New relationships can make us feel “all loved up” and whilst the excitement of that feeling is one to soak up there are a few practical things to consider to make things smoother for those you love should there be some bumps in the road.
Brian is divorced and in his 60s and was lucky enough to meet the next love of his life June, a widow in her 50s. Both Brian and June have adult children from their previous relationships and have their own homes, significant cash savings and share portfolios.
Brian and June wish to preserve their independent financial positions should this not be their next forever relationship. They agree they will each retain what they brought into the relationship and then divide equally anything they acquire together. Brian and June can enter in a Financial Agreement that will give effect to their wishes. As circumstances change over years, both Brian and June should review their agreement so it still reflects their wishes.
Whilst Brian and June trust each other, they wish to ensure that their children are provided for and participate in managing their individual affairs should they lose capacity or pass away. Both Brian and June could consider making Enduring Powers of Attorney that appoint each other and their children to make decisions about their financial, personal and health matters. This power could be exercised jointly.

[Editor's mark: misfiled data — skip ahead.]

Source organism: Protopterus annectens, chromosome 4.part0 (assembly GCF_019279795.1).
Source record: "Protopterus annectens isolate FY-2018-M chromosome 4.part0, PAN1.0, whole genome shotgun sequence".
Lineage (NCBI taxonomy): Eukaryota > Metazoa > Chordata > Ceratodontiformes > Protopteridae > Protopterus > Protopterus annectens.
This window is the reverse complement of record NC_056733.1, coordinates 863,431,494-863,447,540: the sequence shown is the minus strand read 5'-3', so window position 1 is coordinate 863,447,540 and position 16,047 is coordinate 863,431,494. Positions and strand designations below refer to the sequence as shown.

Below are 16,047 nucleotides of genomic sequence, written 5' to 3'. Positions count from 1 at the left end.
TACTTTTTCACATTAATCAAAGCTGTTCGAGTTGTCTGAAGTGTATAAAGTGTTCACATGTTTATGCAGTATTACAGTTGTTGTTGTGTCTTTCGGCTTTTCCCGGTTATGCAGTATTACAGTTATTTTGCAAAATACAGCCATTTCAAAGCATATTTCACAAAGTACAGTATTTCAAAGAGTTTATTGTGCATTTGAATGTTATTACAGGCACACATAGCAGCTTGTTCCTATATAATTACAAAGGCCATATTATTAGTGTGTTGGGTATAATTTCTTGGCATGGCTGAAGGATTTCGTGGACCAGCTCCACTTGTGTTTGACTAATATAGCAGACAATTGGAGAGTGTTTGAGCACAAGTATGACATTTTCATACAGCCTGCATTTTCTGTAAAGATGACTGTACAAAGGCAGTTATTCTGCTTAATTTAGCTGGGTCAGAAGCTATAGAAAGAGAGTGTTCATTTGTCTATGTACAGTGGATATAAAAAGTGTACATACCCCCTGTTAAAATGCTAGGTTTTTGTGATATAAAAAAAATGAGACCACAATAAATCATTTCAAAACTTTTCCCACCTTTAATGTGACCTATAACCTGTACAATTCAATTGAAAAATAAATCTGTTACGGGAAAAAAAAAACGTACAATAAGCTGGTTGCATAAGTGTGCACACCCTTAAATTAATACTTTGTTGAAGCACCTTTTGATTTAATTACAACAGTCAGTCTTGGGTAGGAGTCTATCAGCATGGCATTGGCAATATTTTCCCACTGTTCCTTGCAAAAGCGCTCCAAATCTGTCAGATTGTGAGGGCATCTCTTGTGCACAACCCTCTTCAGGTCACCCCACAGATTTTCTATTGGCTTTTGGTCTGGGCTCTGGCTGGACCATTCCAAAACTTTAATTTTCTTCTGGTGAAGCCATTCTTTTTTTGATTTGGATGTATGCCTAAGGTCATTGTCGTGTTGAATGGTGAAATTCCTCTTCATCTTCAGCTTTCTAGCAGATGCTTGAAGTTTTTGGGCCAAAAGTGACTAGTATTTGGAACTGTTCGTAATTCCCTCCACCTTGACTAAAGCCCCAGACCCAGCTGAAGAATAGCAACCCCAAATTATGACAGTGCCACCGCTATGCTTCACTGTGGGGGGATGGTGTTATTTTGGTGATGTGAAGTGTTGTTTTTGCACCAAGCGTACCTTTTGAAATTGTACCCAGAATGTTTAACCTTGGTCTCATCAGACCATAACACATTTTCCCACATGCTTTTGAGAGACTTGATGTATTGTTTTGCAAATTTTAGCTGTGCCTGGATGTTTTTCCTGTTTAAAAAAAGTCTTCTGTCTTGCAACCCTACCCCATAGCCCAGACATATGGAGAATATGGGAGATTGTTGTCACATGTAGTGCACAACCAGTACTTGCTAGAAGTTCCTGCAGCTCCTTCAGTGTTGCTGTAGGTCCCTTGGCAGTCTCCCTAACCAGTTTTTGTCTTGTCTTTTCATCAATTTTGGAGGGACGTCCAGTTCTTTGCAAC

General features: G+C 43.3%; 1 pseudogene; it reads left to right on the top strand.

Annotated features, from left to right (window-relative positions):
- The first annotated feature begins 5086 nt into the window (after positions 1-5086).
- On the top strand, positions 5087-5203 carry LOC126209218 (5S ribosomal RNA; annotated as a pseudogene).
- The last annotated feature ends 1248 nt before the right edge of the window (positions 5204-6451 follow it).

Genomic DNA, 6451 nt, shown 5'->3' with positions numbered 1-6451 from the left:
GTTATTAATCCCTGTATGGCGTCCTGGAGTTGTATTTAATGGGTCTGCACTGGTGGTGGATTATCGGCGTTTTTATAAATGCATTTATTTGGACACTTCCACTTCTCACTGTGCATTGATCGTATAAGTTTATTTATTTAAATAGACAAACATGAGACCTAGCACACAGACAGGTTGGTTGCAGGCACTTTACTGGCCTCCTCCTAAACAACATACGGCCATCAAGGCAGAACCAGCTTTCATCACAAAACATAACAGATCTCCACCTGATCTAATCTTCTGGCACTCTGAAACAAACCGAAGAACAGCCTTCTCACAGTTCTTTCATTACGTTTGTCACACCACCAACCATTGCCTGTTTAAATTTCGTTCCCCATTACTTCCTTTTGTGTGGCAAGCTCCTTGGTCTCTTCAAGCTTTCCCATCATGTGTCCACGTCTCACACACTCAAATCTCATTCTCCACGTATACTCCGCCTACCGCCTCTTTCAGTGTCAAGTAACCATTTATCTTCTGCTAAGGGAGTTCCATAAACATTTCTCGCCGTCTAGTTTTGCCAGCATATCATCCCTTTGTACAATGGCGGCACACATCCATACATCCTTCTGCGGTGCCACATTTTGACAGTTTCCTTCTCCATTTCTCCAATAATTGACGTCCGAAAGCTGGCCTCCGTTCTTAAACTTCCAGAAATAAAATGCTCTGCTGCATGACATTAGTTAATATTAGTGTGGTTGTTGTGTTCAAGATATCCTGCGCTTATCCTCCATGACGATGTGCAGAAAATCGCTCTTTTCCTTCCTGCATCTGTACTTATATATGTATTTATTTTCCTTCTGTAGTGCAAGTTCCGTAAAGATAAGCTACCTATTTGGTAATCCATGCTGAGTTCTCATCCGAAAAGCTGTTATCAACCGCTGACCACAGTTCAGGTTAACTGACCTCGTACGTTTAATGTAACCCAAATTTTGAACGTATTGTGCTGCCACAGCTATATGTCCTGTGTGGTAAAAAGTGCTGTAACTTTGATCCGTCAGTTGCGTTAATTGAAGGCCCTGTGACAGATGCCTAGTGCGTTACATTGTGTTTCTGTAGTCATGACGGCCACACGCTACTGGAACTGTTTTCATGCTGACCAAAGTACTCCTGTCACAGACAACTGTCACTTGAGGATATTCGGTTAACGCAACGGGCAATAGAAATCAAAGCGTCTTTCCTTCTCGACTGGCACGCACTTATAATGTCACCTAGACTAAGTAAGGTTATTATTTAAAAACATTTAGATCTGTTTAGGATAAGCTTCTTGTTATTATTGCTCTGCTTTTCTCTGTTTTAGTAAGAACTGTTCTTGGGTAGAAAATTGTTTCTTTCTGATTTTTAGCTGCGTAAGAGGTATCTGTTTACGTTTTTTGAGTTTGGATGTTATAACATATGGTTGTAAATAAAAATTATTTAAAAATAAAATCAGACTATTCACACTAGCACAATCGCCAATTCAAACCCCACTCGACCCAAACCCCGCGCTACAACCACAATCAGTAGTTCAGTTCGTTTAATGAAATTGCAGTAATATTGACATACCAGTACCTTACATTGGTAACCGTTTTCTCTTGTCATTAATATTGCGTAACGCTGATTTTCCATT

Brian and June could also consider entering into a contract for Mutual Wills, where they promise to not change their Wills in the future. The Mutual Wills could then follow the same terms as the Financial Agreement, leaving the property they owned at the start of the relationship to their own children, then sharing between all children the jointly owned property once both Brian and June pass away.
If Brian and June have not yet accessed their superannuation entitlements, they may consider making a binding nomination for their children to receive their interests, independent of their Wills.
With the right legal advice, Brian and June can protect their interests.